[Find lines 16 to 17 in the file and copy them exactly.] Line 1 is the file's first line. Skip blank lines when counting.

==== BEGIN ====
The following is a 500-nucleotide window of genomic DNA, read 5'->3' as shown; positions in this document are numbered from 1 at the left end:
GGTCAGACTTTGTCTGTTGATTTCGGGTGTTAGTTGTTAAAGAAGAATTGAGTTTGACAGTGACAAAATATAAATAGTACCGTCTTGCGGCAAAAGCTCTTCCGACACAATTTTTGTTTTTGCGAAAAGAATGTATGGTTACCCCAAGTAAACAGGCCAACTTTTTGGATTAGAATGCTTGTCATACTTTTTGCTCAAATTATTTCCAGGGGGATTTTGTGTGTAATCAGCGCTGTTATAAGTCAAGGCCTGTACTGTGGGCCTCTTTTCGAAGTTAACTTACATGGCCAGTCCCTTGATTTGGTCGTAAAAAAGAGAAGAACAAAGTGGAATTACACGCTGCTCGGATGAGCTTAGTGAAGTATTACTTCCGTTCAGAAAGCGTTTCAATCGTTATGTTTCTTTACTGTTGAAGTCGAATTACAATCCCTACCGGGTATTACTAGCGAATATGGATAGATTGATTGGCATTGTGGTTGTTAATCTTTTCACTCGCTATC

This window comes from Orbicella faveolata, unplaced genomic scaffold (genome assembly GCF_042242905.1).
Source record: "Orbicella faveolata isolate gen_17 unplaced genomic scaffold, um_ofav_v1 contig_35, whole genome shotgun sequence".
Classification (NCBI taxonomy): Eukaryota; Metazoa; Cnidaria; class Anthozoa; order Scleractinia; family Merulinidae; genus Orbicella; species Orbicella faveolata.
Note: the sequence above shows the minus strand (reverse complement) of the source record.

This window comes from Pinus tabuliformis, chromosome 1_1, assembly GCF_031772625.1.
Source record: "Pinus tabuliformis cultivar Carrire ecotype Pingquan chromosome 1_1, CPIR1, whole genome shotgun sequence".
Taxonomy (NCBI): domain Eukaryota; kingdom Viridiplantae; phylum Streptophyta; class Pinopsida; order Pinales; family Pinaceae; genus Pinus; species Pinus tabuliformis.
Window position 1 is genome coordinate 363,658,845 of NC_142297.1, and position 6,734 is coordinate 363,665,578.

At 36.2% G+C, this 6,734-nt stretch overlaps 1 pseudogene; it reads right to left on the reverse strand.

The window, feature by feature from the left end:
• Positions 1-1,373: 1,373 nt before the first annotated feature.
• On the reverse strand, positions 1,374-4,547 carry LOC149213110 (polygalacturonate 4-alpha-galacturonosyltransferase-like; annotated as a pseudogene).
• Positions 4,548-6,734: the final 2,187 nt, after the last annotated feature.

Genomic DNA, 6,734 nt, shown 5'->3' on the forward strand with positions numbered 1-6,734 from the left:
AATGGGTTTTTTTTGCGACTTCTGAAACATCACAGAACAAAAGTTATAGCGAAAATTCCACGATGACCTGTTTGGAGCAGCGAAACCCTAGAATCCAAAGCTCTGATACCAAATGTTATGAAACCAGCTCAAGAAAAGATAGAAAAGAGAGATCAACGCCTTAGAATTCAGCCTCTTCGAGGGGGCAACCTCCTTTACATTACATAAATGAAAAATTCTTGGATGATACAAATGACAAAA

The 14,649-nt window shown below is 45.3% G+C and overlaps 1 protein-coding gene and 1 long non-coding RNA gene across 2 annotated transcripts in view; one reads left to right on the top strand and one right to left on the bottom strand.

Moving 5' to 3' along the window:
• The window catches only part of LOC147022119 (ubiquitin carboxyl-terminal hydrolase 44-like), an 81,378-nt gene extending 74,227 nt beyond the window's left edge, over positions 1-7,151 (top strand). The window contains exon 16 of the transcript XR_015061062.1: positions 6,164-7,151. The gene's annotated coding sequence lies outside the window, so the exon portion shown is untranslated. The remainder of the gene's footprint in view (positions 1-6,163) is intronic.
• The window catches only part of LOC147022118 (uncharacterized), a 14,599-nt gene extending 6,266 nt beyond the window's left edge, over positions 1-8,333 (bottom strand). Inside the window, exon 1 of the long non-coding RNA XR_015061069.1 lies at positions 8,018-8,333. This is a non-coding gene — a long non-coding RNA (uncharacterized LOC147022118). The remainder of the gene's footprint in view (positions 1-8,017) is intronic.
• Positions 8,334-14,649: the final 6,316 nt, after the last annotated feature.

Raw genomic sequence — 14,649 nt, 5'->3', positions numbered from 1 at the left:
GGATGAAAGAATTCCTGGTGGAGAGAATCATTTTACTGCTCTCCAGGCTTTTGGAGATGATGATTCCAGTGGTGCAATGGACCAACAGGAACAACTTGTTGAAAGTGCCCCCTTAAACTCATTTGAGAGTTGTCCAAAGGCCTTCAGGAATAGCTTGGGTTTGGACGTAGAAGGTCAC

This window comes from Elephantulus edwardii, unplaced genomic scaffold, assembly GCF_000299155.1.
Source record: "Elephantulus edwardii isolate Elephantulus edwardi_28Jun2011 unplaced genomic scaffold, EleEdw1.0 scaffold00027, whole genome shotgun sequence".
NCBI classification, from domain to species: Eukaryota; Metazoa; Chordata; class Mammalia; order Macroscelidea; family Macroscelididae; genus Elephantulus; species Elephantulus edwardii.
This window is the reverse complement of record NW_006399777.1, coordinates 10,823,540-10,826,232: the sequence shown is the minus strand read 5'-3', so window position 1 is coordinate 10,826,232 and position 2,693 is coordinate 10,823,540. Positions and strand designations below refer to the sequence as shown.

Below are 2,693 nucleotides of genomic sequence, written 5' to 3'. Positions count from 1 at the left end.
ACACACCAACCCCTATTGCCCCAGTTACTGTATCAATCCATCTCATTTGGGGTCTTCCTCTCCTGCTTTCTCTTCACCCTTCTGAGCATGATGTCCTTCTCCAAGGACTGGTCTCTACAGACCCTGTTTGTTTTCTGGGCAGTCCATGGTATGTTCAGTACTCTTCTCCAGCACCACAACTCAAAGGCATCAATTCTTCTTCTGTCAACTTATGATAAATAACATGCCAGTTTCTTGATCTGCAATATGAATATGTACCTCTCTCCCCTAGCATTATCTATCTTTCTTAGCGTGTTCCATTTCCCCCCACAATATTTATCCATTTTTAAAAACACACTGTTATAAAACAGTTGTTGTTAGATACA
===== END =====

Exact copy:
Genomic DNA, 6,734 nt, shown 5'->3' on the forward strand with positions numbered 1-6,734 from the left:
AATGGGTTTTTTTTGCGACTTCTGAAACATCACAGAACAAAAGTTATAGCGAAAATTCCACGATGACCTGTTTGGAGCAGCGAAACCCTAGAATCCAAAGCTCTGATACCAAATGTTATGAAACCAGCTCAAGAAAAGATAGAAAAGAGAGATCAACGCCTTAGAATTCAGCCTCTTCGAGGGGGCAACCTCCTTTACATTACATAAATGAAAAATTCTTGGATGATACAAATGACAAAA